Tips On How To Choose A Tax Consultant

After a full recovery from the financial and physical activities of the holidays, professionals and businesses should prepare for April 15. It’s tax season again and how one views this annual activity depends on one’s stage in life and filing level. For those who are young and don’t need to itemize, this activity is viewed as nothing more than an obligation to the IRS. But once there is a change in marital status, property purchases, multiple sources of income or additional dependents, then tax preparation and planning Sales and Use Tax can be a huge task to tackle. This activity can be intimidating especially for those who first-timers. With a good tax consultant or tax accountant, one can relax and not worry about those nitty-gritty details. The key here is having a good relationship with the tax consultant. With a bit of research, getting to the right certified public accountant (CPA) handling taxes as well can be easy.

Asking The Right Person

First step is to ask from among friends and relatives who have some experience on this activity. Appearances are deceiving. Friends and relatives who appear prosperous are not necessarily the ones who have the best tax consultant. However, those who have several properties or own some business may have someone whom they count on to do their tax statements. These people obviously would recommend someone. Another source is asking a financial officer or a CPA in the workplace. They may have colleagues that do tax consulting. The last resort would be the Yellow Pages or make a search using the internet for firms who offer tax planning and preparation in the locality.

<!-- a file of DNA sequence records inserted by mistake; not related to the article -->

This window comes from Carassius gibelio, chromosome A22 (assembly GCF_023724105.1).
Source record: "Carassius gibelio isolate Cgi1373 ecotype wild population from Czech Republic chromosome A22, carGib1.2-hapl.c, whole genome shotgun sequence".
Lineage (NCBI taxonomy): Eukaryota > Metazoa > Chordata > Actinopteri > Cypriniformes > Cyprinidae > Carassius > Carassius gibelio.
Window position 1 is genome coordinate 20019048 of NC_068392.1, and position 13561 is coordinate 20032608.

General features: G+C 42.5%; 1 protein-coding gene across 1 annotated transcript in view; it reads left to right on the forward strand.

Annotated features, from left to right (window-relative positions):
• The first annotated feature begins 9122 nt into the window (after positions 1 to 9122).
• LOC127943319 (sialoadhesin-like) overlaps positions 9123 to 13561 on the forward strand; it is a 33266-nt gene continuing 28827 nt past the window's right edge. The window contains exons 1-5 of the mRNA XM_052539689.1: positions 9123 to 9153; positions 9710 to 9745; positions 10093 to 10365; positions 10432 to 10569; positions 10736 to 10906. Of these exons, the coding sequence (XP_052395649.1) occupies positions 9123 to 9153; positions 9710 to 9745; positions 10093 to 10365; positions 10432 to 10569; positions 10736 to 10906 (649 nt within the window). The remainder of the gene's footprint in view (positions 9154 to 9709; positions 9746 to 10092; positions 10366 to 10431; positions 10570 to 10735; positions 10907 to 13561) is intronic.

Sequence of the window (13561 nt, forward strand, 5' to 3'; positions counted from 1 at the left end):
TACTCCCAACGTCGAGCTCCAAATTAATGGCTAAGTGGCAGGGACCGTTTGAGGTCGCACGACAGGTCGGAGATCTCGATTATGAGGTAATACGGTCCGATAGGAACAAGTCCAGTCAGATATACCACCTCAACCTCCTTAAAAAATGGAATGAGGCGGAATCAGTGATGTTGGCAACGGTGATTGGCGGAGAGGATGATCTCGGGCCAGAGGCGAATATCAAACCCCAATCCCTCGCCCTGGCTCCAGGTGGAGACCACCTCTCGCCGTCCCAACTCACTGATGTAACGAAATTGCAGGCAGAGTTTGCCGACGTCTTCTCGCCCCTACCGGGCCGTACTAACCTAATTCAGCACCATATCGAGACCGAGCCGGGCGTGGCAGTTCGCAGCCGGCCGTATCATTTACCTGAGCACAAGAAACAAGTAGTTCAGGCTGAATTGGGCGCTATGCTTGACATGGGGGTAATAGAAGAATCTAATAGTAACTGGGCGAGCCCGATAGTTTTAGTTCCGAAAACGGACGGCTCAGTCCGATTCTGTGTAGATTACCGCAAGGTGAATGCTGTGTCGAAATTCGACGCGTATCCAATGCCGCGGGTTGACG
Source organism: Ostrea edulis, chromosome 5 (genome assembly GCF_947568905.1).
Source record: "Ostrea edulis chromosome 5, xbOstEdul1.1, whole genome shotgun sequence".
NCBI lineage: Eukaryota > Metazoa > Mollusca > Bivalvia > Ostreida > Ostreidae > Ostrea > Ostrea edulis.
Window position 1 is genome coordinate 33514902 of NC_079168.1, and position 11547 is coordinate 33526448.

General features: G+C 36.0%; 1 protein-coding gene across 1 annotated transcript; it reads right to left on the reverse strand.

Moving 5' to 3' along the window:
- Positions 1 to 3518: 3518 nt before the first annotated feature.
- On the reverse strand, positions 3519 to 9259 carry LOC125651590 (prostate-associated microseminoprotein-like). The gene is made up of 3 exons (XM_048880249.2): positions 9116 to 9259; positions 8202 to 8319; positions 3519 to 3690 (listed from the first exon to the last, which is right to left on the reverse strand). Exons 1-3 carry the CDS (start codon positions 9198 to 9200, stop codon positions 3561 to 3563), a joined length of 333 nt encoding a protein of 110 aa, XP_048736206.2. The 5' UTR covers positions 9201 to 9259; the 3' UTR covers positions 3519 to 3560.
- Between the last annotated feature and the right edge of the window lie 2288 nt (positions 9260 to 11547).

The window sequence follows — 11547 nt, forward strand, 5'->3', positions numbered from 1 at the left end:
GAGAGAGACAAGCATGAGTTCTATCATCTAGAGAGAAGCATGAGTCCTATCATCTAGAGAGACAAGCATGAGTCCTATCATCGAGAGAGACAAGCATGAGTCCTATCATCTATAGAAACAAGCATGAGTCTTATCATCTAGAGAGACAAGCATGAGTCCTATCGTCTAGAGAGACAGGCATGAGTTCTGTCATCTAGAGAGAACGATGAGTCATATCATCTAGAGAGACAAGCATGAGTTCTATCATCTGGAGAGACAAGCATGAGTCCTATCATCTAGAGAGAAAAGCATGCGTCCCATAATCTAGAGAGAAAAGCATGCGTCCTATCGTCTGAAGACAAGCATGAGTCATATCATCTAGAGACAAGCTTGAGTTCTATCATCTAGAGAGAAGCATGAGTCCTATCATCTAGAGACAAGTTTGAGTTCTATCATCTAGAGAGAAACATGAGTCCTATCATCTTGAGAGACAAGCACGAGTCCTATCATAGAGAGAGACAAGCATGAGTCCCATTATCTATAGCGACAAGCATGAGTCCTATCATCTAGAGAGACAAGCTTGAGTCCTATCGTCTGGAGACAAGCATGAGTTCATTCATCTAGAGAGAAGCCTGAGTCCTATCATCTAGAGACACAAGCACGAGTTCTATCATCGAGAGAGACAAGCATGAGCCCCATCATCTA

Deciding Which Tax Consultant

After making a shortlist for tax accountants, the next thing is to conduct research on the candidates. Make an appointment to visit their offices. This might be a tedious step but remember the tax consultant will be privy to highly confidential financial information. Before deciding which one, the experience and credentials of the chosen one should be established. Look for a person that a basic rapport can be established. It is easy to develop trust with someone that one feels comfortable with. Consider the following questions:

• Do they have a clean and orderly office? Will your documents be safe in their office?

• Do you feel comfortable with the tax consultant? Is he or she a person you would like see several times a year?

• Do you perceive professionalism not only with the person you are dealing with but with the other staff in their office? If the answer is yes then perhaps you can stop looking now.

Check Credentials

Just like when one is looking for an employee, getting a tax consultant or tax accountant should have some minimum requirements. Some recommended items to look for in the credentials:

• Degree in Accounting or Accountancy

• Certified state accountant

• Certification as an Accredited Tax Preparer (ATP) or Accredited Tax Advisor (ATA)

• A client listing containing years of service to the client is a validation of experience

A step further is to check with the National Society of Accountants. Membership is such an authority group is a sign of professionalism. The Better Business Bureau can also be a source of information to find out if there have been complaints on the person or firm.


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